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By Bob Holland, President of ETI Board of Directors, Chief Automotive Technologies

Just in the last 4 months numerous OEMs have come forward stating the importance – dare I say requirement – for a Pre and Post OBDII scan for collision damaged vehicles.  This opens the door for repair facilities to perform this service and get paid by the insurance company for the time they spend performing the diagnostics on the vehicles.

Only a small number of Diagnostic Trouble Codes (DTCs) will cause a light on the instrument panel to illuminate resulting in many vehicles with trouble codes to be returned to their owners without all the collision related electronic problems corrected.   With the increased use of electronic driver safety systems such as lane departure warning systems, blind spot detection, and forward looking cameras for crash avoidance, and automatic cruise control not only is a pre and post scan needed to make sure they are operational and communicating properly, but also recalibration and/or aiming and reinitializing these systems are critical to an effective and safe repair.

This leaves collision repair shops wondering how to tackle the issue.  Some shops have outsourced this service to either a mobile repair technician or one of the local dealerships in the area.  This worked when a post repair scan was done on vehicles with a trouble light.  However, it will not be a practical solution moving forward if every vehicle must receive a pre and post scan.

The options available to a shop today are as follows:

  1. The OEM Software and Hardware Solution. This is a viable option if the repair facility specializes in just a few brands of vehicles, investing in OEM software and hardware to perform the scans and keeping current on software license agreements, however most collision repair shops are not dealer affiliated and work on many brands of vehicles.  Additionally, utilizing OEM software can be complicated and require training because each OEM tool is different from one another and can be confusing to a non-specialist.  The big advantage is OEM Software and Hardware is the only solution that is up to date with all the vehicles an independent collision shop will see, assuming they have an up to date license and the proper hardware for that OEM.
  1. The Aftermarket Scan Tool Solution. This is a popular solution and is prevalent in the aftermarket mechanical shops.   The platforms are usually very user friendly and follow a similar path for all vehicles that are covered by the tool.  The disadvantage is these tools  are designed for aftermarket mechanical repair shops that usually see work only after the normal 2 or 3-year vehicle warranty period is complete.  OEM tools utilized by new car dealers make most mechanical repairs to cars during the warranty period.    Therefore, the data in these aftermarket tools will rarely be current enough to scan a brand new car that is involved in a collision and delivered to an independent collision repair shop.  Today the collision industry is made up of about 70% independent shops and less than 30% of car dealerships even have an onsite body shop.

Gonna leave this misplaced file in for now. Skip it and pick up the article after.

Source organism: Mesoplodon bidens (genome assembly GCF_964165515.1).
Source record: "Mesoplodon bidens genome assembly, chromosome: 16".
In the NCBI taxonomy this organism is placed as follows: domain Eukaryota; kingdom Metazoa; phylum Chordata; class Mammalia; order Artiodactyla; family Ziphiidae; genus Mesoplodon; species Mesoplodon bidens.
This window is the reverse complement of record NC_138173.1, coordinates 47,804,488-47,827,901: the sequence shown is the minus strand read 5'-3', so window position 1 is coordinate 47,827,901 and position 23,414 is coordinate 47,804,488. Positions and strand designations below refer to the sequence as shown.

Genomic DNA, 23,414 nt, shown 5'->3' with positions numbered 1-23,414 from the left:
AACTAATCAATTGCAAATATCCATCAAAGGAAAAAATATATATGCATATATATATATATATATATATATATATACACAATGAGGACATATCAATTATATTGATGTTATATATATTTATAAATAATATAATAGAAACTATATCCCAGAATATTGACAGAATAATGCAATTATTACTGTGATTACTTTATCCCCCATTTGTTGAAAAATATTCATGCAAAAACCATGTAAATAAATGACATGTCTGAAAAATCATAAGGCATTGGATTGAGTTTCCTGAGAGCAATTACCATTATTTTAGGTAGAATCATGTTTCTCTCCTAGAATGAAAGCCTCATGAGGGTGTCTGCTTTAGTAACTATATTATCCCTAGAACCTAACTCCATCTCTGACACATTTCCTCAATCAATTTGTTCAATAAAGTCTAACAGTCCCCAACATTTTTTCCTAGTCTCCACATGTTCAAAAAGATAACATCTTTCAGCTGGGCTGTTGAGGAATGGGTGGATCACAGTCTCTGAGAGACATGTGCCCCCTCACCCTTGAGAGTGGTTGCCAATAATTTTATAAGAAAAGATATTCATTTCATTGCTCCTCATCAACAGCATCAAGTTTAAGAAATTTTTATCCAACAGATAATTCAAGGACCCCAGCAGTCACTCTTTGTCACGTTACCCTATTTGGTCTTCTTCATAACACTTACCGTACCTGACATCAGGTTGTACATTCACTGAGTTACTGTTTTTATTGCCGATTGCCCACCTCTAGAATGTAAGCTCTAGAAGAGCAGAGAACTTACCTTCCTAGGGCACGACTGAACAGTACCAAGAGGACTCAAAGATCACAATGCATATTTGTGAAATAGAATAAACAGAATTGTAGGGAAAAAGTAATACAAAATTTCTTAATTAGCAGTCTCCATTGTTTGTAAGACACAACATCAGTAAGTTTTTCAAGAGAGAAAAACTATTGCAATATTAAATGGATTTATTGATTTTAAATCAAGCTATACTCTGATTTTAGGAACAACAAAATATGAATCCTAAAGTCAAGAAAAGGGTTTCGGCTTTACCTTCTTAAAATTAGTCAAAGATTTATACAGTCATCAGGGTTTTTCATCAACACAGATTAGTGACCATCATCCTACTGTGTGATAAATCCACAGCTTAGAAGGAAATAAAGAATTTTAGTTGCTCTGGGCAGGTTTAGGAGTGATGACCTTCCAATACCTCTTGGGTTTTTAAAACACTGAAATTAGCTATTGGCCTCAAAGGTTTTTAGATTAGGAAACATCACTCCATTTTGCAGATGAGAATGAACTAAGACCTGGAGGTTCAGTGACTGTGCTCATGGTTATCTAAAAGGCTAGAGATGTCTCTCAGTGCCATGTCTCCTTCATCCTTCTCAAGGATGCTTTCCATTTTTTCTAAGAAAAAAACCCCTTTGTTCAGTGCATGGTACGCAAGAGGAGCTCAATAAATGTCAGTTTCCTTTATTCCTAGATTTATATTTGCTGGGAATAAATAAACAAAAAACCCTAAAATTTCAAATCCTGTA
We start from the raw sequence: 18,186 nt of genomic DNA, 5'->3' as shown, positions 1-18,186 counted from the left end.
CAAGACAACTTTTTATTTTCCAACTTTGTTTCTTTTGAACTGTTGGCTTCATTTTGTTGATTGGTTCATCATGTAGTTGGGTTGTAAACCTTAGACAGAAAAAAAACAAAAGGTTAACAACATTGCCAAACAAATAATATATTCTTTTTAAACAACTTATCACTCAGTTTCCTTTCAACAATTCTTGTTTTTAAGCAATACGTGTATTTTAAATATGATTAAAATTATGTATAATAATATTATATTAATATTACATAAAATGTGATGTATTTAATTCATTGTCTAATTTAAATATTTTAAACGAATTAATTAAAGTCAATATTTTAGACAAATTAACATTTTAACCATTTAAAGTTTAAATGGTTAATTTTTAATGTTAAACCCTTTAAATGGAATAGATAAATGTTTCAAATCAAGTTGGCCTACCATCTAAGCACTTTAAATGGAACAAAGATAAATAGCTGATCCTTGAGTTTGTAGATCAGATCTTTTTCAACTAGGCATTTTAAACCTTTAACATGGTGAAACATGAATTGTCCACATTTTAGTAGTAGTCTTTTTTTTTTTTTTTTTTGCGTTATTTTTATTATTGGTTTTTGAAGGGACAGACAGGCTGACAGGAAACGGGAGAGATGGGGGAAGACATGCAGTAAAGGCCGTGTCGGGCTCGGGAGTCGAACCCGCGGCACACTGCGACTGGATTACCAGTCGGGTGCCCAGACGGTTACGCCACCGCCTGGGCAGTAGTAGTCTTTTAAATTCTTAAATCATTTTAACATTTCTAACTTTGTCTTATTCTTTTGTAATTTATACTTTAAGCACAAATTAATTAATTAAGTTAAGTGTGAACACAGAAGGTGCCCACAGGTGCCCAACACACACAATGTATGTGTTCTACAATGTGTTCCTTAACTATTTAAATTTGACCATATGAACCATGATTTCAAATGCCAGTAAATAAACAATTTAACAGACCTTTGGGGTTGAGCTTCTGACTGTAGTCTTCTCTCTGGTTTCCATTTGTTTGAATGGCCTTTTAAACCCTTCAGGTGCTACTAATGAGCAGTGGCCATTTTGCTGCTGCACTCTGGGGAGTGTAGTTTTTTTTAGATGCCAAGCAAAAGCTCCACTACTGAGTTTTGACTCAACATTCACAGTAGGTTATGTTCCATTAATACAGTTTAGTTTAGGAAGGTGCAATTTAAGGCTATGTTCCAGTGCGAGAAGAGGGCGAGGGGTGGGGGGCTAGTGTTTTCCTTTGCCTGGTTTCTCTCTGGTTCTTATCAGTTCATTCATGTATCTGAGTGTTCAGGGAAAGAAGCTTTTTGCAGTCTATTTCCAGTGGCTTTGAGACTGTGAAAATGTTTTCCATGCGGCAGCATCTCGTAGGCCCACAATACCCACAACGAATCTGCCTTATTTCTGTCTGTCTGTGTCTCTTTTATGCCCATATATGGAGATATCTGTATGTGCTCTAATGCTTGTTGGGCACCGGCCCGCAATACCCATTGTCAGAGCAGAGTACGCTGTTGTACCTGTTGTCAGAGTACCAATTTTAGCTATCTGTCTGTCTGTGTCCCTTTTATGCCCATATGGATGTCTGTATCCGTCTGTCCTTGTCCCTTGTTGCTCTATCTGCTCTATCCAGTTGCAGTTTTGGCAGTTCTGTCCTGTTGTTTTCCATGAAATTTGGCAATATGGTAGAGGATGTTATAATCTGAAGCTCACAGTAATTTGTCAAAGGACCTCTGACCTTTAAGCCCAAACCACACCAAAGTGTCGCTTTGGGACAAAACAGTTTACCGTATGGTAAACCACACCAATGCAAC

1. Remote, Web Enabled Pay-Per-Use Devices. One provider has come forward to supply a gateway for a remote technician to utilize a factory tool on a vehicle from anywhere.  The most popular device of this type is marketed by ASTech.  It connects to a remote factory scan tool through the internet.

This potentially solves several problems for the shop.

  1. They can have access to multiple factory tools for a low cost and only pay when they use them.
  2. It provides an invoice for the sublet work that can be tacked onto the bill for the insurance company that is clearly defined.
  3. It includes a qualified remote technician to run the scan tool and interpret the data and make recommendations.

It causes several concerns as well.

  1. The disadvantage is the technician is remote and might miss an obvious problem or misdiagnose an issue because he/she can’t physically inspect the vehicle.
  2. Insurance companies might disagree with the cost of this service and not cover 100% of the expense it creates for the shop.
  3. Scanning is one thing, but actual reprogramming and recalibration would be very difficult to do over a remote line and could cause additional problems that would need to be corrected due to poor connection speed.
  4. Do these companies actually have the right to use their software license to utilize OEM tools remotely for multiple sites? Once the OEMs realize this is happening they might create more restrictive licenses which could make this method no longer financially viable.

For now, OBDII Scanning is the big topic discussed at all the collision industry events and there have been numerous panels of OEM’s, Insurers, and Repair Facilities all trying to find the best path forward.   It has replaced the repair of aluminum and exotic materials as the “Hot Topic” in collision.   It will be interesting to see how our industry evolves to support this growing need.